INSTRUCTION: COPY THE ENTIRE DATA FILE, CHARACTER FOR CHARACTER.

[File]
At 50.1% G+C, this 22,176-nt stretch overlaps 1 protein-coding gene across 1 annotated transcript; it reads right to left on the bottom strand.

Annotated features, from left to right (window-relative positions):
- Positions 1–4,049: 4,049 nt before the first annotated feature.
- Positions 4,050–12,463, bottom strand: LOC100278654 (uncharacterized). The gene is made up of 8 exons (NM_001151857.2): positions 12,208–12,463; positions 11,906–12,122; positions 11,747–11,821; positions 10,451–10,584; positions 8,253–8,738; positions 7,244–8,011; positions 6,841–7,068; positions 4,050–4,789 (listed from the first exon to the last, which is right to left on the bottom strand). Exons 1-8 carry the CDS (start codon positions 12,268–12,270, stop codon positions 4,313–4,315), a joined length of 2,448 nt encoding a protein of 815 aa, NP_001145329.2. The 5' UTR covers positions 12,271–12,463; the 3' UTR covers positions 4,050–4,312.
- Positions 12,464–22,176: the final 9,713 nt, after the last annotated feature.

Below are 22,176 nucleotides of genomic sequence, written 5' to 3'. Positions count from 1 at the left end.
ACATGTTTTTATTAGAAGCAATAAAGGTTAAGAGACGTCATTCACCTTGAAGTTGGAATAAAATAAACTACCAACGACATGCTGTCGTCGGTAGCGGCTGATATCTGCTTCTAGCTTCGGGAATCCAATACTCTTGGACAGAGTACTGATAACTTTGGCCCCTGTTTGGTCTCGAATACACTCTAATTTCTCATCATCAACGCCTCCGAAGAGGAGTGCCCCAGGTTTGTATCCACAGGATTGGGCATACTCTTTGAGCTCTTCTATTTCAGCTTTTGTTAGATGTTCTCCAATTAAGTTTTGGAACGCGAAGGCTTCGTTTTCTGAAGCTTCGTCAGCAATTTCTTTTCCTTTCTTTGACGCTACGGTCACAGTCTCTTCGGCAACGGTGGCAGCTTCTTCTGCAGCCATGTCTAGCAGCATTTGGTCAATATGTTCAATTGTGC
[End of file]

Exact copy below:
At 50.1% G+C, this 22,176-nt stretch overlaps 1 protein-coding gene across 1 annotated transcript; it reads right to left on the bottom strand.

Annotated features, from left to right (window-relative positions):
- Positions 1–4,049: 4,049 nt before the first annotated feature.
- Positions 4,050–12,463, bottom strand: LOC100278654 (uncharacterized). The gene is made up of 8 exons (NM_001151857.2): positions 12,208–12,463; positions 11,906–12,122; positions 11,747–11,821; positions 10,451–10,584; positions 8,253–8,738; positions 7,244–8,011; positions 6,841–7,068; positions 4,050–4,789 (listed from the first exon to the last, which is right to left on the bottom strand). Exons 1-8 carry the CDS (start codon positions 12,268–12,270, stop codon positions 4,313–4,315), a joined length of 2,448 nt encoding a protein of 815 aa, NP_001145329.2. The 5' UTR covers positions 12,271–12,463; the 3' UTR covers positions 4,050–4,312.
- Positions 12,464–22,176: the final 9,713 nt, after the last annotated feature.

Below are 22,176 nucleotides of genomic sequence, written 5' to 3'. Positions count from 1 at the left end.
ACATGTTTTTATTAGAAGCAATAAAGGTTAAGAGACGTCATTCACCTTGAAGTTGGAATAAAATAAACTACCAACGACATGCTGTCGTCGGTAGCGGCTGATATCTGCTTCTAGCTTCGGGAATCCAATACTCTTGGACAGAGTACTGATAACTTTGGCCCCTGTTTGGTCTCGAATACACTCTAATTTCTCATCATCAACGCCTCCGAAGAGGAGTGCCCCAGGTTTGTATCCACAGGATTGGGCATACTCTTTGAGCTCTTCTATTTCAGCTTTTGTTAGATGTTCTCCAATTAAGTTTTGGAACGCGAAGGCTTCGTTTTCTGAAGCTTCGTCAGCAATTTCTTTTCCTTTCTTTGACGCTACGGTCACAGTCTCTTCGGCAACGGTGGCAGCTTCTTCTGCAGCCATGTCTAGCAGCATTTGGTCAATATGTTCAATTGTGC